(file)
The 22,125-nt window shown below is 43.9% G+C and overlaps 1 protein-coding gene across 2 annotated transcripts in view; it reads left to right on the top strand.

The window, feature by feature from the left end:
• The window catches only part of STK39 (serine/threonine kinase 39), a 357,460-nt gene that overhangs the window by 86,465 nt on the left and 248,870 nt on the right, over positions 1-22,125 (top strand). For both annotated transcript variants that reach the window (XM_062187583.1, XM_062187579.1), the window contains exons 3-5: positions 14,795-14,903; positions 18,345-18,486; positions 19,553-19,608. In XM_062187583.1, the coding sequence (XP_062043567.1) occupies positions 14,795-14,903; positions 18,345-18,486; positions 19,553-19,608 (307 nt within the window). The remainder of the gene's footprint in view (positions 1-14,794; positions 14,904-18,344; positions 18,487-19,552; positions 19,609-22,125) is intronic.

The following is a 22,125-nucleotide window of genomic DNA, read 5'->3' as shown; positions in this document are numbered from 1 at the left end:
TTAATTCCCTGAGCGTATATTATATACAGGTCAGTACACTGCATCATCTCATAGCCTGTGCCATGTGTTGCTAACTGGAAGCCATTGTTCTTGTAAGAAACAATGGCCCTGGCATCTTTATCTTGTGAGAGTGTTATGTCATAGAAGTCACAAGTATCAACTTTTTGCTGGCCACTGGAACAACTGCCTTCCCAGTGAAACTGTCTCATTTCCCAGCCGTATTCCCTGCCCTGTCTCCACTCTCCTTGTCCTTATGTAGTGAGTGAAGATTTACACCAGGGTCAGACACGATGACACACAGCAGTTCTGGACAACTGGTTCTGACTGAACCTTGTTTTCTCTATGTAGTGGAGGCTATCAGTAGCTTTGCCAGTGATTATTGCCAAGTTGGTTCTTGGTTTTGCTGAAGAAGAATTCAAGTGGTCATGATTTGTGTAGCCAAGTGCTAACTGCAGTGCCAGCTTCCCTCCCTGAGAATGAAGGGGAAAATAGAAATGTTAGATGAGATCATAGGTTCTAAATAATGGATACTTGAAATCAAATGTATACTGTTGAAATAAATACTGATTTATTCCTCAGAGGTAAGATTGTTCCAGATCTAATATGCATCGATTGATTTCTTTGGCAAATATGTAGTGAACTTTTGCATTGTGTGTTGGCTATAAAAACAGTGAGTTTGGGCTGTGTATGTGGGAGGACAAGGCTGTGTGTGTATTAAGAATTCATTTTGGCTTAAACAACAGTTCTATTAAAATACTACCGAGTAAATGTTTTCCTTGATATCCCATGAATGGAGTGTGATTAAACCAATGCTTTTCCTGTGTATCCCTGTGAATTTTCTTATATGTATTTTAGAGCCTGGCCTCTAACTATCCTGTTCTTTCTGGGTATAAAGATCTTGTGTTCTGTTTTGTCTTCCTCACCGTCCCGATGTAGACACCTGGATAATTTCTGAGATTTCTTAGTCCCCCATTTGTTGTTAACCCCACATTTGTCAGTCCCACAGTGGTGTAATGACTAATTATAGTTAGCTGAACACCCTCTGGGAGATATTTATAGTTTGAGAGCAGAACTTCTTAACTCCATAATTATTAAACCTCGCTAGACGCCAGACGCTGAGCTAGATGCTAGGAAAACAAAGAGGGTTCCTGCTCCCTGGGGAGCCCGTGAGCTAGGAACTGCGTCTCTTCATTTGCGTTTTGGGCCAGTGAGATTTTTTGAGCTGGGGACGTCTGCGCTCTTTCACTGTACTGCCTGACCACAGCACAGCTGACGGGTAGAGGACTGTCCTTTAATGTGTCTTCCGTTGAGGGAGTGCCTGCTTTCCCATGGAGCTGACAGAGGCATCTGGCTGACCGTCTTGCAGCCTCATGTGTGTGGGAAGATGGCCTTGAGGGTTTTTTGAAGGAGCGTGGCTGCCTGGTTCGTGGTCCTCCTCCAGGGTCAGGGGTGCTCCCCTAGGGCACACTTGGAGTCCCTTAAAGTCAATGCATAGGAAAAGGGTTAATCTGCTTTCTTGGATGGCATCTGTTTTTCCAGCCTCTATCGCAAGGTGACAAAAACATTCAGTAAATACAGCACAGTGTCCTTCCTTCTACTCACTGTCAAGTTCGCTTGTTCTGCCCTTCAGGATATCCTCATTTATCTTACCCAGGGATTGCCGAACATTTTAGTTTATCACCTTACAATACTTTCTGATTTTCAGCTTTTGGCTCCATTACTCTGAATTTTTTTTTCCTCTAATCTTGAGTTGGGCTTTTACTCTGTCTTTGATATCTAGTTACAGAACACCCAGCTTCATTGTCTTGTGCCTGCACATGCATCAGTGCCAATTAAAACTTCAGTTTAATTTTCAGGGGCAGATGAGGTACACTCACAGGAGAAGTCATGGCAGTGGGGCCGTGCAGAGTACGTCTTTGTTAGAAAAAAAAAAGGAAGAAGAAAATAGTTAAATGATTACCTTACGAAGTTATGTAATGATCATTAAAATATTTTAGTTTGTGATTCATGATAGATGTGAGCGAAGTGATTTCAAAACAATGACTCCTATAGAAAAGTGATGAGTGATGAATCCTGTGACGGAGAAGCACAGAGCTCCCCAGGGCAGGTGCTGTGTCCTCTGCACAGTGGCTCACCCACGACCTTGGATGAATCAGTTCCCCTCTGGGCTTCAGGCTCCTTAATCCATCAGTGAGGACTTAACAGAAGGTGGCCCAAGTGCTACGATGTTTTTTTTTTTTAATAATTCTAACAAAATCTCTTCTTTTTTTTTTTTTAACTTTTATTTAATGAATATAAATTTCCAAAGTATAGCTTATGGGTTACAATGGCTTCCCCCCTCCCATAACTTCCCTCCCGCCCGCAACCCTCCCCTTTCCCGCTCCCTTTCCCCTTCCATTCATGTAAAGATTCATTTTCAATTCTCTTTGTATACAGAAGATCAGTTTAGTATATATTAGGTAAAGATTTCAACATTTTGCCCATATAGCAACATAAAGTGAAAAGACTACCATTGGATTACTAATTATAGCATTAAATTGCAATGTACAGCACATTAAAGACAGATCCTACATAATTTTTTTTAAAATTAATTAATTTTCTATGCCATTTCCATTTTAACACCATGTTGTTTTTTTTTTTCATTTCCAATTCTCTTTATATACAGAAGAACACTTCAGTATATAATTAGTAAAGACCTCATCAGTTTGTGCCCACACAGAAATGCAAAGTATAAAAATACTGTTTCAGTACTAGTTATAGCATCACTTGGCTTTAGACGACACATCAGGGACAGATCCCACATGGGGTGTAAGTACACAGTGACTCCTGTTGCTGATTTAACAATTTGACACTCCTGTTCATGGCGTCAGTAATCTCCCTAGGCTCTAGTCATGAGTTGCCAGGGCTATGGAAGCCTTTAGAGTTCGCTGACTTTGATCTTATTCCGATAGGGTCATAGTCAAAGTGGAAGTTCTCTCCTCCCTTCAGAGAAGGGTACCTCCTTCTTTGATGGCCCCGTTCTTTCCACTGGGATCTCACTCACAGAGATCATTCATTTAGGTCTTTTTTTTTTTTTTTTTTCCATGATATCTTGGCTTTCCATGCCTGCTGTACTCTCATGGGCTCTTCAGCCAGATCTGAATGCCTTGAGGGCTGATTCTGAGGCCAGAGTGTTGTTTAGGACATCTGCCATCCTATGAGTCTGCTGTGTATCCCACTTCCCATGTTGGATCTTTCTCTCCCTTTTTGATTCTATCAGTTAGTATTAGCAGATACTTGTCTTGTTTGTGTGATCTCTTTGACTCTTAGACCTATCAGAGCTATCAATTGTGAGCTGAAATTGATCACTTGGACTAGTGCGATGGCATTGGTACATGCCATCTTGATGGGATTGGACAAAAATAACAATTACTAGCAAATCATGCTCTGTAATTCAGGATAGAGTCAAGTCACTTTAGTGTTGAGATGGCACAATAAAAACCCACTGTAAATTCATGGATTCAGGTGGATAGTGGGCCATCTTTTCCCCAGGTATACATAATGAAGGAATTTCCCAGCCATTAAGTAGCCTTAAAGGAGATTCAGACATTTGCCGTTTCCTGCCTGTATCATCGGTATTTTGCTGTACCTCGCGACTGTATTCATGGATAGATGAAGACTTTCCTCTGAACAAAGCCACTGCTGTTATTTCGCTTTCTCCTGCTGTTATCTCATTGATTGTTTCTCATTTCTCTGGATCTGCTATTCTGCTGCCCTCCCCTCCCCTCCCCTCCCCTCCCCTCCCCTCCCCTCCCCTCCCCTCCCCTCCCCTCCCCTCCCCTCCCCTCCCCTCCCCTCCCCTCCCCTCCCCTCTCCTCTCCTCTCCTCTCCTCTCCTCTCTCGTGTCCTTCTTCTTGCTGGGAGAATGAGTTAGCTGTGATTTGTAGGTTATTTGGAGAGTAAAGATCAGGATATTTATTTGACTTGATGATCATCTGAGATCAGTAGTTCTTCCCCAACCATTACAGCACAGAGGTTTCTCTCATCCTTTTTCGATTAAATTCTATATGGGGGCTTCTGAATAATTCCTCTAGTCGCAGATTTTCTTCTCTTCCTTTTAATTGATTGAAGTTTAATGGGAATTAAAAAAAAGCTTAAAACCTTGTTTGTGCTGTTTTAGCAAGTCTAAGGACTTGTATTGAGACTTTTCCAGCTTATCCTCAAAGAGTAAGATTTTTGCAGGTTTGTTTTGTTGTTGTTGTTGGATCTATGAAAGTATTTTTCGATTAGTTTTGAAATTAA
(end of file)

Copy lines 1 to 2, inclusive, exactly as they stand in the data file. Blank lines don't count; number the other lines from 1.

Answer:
The 22,125-nt window shown below is 43.9% G+C and overlaps 1 protein-coding gene across 2 annotated transcripts in view; it reads left to right on the top strand.

The window, feature by feature from the left end: